The Social Media Football League Table

Updated: 1918 Football

The Social Media Football League Table
Dan Tracey OLBG editor

Writer, analyst, podcaster, Spurs fan. Three out of four is not bad. If there is a data angle, I will find it.

Although the best clubs in English football are known to compete for Premier League honours, there is a substantial battle emerging off the pitch and it is one that comes in the form of social media.

No longer are footballing institutions simply competing for silverware both at home and abroad, but they are also competing for the attention of a worldwide audience, and this can be gauged via the metric of social clicks. 

Brand New Football League Based on Social Following

Social media follower bases far outweigh the fans we see at games. Where does your team sit in the social media football league?

Whether it be likes on Facebook or retweets on Twitter, these are the currency that drives football clubs in the digital world and for those who ever wondered just who the social media league champions are, we can now provide the answer.

An answer that comes courtesy of tracking the “big three” follower data – Facebook, Twitter, and Instagram, for each of the 92 professional clubs that currently operate within the structure of the English football pyramid. 

Where does your team sit on the football league table based on social media followers

From here, a simple addition of all three platforms, will then give us a league table in terms of overall followers and for those who cannot wait any longer, it is time to dissect the data and hand out the silverware.


To the surprise of hardly many, the top half dozen teams in our 92-team table are comprised of each of the six clubs that planned to leave the Premier League behind and depart to a rival European Super League instead.

Something that gives credence to the fact that the six biggest sides in the land, are also backed up by a hefty social media following and whether it be Manchester or Malaysia, fans across the globe are ready to lend their online support.

While with the makeup of the top six now revealed, it is time to highlight just who is the current pioneers of social media and the answer is as follows: 

Club Division Facebook Instagram Twitter Total Combined Rank
Manchester United Premier League 82,000,000 63,000,000 37,000,000 182,000,000 1
Chelsea Premier League 54,000,000 41,300,000 25,300,000 120,600,000 2
Manchester City Premier League 48,000,000 49,000,000 16,900,000 113,900,000 3
Liverpool Premier League 46,000,000 43,400,000 24,100,000 113,500,000 4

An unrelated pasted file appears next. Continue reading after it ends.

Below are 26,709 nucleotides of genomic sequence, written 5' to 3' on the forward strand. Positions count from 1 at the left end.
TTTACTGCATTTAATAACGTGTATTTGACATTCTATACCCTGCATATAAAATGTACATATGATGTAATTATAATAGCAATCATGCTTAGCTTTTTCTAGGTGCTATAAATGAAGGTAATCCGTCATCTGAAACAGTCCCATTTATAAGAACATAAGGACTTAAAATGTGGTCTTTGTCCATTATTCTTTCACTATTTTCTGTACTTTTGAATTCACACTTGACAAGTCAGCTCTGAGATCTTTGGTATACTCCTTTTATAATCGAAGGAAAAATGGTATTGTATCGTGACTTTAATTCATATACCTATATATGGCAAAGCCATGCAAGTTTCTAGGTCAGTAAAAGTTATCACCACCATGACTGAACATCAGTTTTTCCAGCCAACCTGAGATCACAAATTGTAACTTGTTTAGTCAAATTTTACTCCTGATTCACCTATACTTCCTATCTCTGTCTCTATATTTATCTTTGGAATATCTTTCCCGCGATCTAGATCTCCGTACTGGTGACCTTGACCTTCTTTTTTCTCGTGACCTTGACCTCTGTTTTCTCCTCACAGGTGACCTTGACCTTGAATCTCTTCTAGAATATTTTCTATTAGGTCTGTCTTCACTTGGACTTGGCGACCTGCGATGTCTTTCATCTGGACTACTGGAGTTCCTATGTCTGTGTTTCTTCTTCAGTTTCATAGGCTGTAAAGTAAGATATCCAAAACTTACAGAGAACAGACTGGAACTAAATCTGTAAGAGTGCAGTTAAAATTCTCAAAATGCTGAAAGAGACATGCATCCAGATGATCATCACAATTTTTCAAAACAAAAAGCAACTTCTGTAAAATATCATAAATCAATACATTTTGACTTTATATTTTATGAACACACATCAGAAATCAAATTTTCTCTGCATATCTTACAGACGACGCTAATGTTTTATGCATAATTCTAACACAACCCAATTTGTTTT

Arsenal Premier League 42,000,000 27,900,000 22,000,000 91,900,000 5
Tottenham Hotspur Premier League 33,000,000 16,300,000 8,800,000 58,100,000 6

As you can see Manchester United are not only top of the table, but they are considerably clear of Chelsea in second and although the latter may be kings of the transfer market during the past 12 months, there is some way to go before they are the kings of the internet.

Manchester United have the greatest number of social media followers of any UK football team

Because the Red Devils currently find themselves with 61.4 million more overall followers than that of Chelsea and although Erik ten Hag’s men have stuttered on the pitch in recent times, they are head and shoulders above the rest on the world wide web.

Not only that, but they are consistent in their route to the top of the standings, as in each of the three platforms, the Old Trafford outfit have recorded the most followers at the time of the data capture. 

With Manchester City managing to do the treble at the end of the 2022/23 season, they have managed to move past local rivals Liverpool and Just like their battles on the pitch, there is very little difference between the two.

Just 400,000 total followers split the two clubs. Manchester City reigned supreme when it comes to both Facebook and Instagram. Liverpool’s legion of supporters managed to claw back some of the deficit on Twitter. 

Often betting fans might cry that odds for their team with betting sites are not as big as they should be, but if all of these fans who follow on social media are also betting on their own teams to win, it is no surprise bookmakers have to tread cautiously with some of the most popular football teams on social media platforms, especially if the social popularity is mirrored in football betting tips.